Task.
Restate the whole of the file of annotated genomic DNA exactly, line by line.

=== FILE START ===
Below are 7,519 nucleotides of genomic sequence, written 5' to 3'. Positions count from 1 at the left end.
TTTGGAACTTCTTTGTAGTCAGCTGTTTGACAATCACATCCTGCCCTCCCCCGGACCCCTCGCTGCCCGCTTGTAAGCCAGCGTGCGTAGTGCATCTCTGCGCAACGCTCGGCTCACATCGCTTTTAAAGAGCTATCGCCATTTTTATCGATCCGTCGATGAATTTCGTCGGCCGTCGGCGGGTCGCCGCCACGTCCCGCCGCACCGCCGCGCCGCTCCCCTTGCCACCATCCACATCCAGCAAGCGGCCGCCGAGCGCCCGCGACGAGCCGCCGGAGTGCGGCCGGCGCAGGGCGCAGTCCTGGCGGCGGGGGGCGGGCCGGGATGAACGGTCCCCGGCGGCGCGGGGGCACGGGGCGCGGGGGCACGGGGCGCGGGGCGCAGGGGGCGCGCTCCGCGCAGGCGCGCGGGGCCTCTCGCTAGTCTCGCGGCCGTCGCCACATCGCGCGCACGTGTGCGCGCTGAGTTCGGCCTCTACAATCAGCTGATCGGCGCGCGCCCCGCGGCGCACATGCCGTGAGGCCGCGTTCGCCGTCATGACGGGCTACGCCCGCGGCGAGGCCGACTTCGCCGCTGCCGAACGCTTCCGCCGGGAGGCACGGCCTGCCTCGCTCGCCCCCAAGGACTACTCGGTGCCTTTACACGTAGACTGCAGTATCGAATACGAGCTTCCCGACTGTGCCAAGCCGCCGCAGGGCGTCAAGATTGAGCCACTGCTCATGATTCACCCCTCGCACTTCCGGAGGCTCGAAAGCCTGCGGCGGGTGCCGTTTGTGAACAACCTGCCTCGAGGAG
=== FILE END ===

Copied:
Below are 7,519 nucleotides of genomic sequence, written 5' to 3'. Positions count from 1 at the left end.
TTTGGAACTTCTTTGTAGTCAGCTGTTTGACAATCACATCCTGCCCTCCCCCGGACCCCTCGCTGCCCGCTTGTAAGCCAGCGTGCGTAGTGCATCTCTGCGCAACGCTCGGCTCACATCGCTTTTAAAGAGCTATCGCCATTTTTATCGATCCGTCGATGAATTTCGTCGGCCGTCGGCGGGTCGCCGCCACGTCCCGCCGCACCGCCGCGCCGCTCCCCTTGCCACCATCCACATCCAGCAAGCGGCCGCCGAGCGCCCGCGACGAGCCGCCGGAGTGCGGCCGGCGCAGGGCGCAGTCCTGGCGGCGGGGGGCGGGCCGGGATGAACGGTCCCCGGCGGCGCGGGGGCACGGGGCGCGGGGGCACGGGGCGCGGGGCGCAGGGGGCGCGCTCCGCGCAGGCGCGCGGGGCCTCTCGCTAGTCTCGCGGCCGTCGCCACATCGCGCGCACGTGTGCGCGCTGAGTTCGGCCTCTACAATCAGCTGATCGGCGCGCGCCCCGCGGCGCACATGCCGTGAGGCCGCGTTCGCCGTCATGACGGGCTACGCCCGCGGCGAGGCCGACTTCGCCGCTGCCGAACGCTTCCGCCGGGAGGCACGGCCTGCCTCGCTCGCCCCCAAGGACTACTCGGTGCCTTTACACGTAGACTGCAGTATCGAATACGAGCTTCCCGACTGTGCCAAGCCGCCGCAGGGCGTCAAGATTGAGCCACTGCTCATGATTCACCCCTCGCACTTCCGGAGGCTCGAAAGCCTGCGGCGGGTGCCGTTTGTGAACAACCTGCCTCGAGGAG